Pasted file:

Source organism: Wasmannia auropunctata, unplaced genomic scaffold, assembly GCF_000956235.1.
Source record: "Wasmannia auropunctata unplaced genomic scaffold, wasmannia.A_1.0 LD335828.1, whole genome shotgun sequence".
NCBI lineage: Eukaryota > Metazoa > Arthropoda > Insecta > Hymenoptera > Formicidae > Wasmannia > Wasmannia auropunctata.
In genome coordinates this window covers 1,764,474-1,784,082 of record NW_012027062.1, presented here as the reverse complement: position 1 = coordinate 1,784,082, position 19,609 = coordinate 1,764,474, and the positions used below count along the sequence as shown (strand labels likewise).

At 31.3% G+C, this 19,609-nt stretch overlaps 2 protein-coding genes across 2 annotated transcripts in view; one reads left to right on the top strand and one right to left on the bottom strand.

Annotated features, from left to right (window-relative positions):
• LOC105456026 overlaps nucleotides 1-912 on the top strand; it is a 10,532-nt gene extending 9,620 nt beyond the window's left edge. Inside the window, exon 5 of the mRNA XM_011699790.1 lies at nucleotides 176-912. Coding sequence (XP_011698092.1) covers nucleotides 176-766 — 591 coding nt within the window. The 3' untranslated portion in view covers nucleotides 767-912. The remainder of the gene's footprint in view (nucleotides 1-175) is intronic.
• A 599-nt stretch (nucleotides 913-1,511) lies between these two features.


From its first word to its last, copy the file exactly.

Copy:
Source organism: Wasmannia auropunctata, unplaced genomic scaffold, assembly GCF_000956235.1.
Source record: "Wasmannia auropunctata unplaced genomic scaffold, wasmannia.A_1.0 LD335828.1, whole genome shotgun sequence".
NCBI lineage: Eukaryota > Metazoa > Arthropoda > Insecta > Hymenoptera > Formicidae > Wasmannia > Wasmannia auropunctata.
In genome coordinates this window covers 1,764,474-1,784,082 of record NW_012027062.1, presented here as the reverse complement: position 1 = coordinate 1,784,082, position 19,609 = coordinate 1,764,474, and the positions used below count along the sequence as shown (strand labels likewise).

At 31.3% G+C, this 19,609-nt stretch overlaps 2 protein-coding genes across 2 annotated transcripts in view; one reads left to right on the top strand and one right to left on the bottom strand.

Annotated features, from left to right (window-relative positions):
• LOC105456026 overlaps nucleotides 1-912 on the top strand; it is a 10,532-nt gene extending 9,620 nt beyond the window's left edge. Inside the window, exon 5 of the mRNA XM_011699790.1 lies at nucleotides 176-912. Coding sequence (XP_011698092.1) covers nucleotides 176-766 — 591 coding nt within the window. The 3' untranslated portion in view covers nucleotides 767-912. The remainder of the gene's footprint in view (nucleotides 1-175) is intronic.
• A 599-nt stretch (nucleotides 913-1,511) lies between these two features.